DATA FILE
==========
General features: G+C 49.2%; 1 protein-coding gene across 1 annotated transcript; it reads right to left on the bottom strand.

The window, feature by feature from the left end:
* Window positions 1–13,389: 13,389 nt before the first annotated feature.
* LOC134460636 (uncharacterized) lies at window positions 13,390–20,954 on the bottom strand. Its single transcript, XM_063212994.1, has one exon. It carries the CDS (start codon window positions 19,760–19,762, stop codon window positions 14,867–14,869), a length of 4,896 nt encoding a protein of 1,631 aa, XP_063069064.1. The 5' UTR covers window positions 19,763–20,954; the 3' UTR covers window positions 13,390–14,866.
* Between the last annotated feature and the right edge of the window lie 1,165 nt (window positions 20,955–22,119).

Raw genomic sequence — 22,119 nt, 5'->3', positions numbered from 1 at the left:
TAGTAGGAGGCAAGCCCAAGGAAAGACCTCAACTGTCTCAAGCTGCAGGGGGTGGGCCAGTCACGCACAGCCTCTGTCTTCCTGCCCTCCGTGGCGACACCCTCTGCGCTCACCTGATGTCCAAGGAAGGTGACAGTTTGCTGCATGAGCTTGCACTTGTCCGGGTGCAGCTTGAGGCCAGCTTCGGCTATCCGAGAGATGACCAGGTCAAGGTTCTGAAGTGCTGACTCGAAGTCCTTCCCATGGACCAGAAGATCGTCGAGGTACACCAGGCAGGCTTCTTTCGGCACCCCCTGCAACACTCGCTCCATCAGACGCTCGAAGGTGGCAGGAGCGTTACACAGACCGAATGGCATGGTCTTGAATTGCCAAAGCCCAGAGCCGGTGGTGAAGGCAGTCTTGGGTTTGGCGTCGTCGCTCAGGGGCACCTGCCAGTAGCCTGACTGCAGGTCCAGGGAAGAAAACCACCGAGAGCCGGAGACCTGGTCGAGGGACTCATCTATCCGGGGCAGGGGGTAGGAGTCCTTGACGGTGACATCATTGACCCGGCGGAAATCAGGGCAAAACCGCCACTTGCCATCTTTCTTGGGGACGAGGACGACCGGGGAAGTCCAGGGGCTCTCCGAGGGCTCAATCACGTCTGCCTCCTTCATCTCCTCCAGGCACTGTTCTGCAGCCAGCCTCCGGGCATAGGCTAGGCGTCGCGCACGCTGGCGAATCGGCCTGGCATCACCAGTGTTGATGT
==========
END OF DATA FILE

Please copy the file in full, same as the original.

General features: G+C 49.2%; 1 protein-coding gene across 1 annotated transcript; it reads right to left on the bottom strand.

The window, feature by feature from the left end:
* Window positions 1–13,389: 13,389 nt before the first annotated feature.
* LOC134460636 (uncharacterized) lies at window positions 13,390–20,954 on the bottom strand. Its single transcript, XM_063212994.1, has one exon. It carries the CDS (start codon window positions 19,760–19,762, stop codon window positions 14,867–14,869), a length of 4,896 nt encoding a protein of 1,631 aa, XP_063069064.1. The 5' UTR covers window positions 19,763–20,954; the 3' UTR covers window positions 13,390–14,866.
* Between the last annotated feature and the right edge of the window lie 1,165 nt (window positions 20,955–22,119).

Raw genomic sequence — 22,119 nt, 5'->3', positions numbered from 1 at the left:
TAGTAGGAGGCAAGCCCAAGGAAAGACCTCAACTGTCTCAAGCTGCAGGGGGTGGGCCAGTCACGCACAGCCTCTGTCTTCCTGCCCTCCGTGGCGACACCCTCTGCGCTCACCTGATGTCCAAGGAAGGTGACAGTTTGCTGCATGAGCTTGCACTTGTCCGGGTGCAGCTTGAGGCCAGCTTCGGCTATCCGAGAGATGACCAGGTCAAGGTTCTGAAGTGCTGACTCGAAGTCCTTCCCATGGACCAGAAGATCGTCGAGGTACACCAGGCAGGCTTCTTTCGGCACCCCCTGCAACACTCGCTCCATCAGACGCTCGAAGGTGGCAGGAGCGTTACACAGACCGAATGGCATGGTCTTGAATTGCCAAAGCCCAGAGCCGGTGGTGAAGGCAGTCTTGGGTTTGGCGTCGTCGCTCAGGGGCACCTGCCAGTAGCCTGACTGCAGGTCCAGGGAAGAAAACCACCGAGAGCCGGAGACCTGGTCGAGGGACTCATCTATCCGGGGCAGGGGGTAGGAGTCCTTGACGGTGACATCATTGACCCGGCGGAAATCAGGGCAAAACCGCCACTTGCCATCTTTCTTGGGGACGAGGACGACCGGGGAAGTCCAGGGGCTCTCCGAGGGCTCAATCACGTCTGCCTCCTTCATCTCCTCCAGGCACTGTTCTGCAGCCAGCCTCCGGGCATAGGCTAGGCGTCGCGCACGCTGGCGAATCGGCCTGGCATCACCAGTGTTGATGT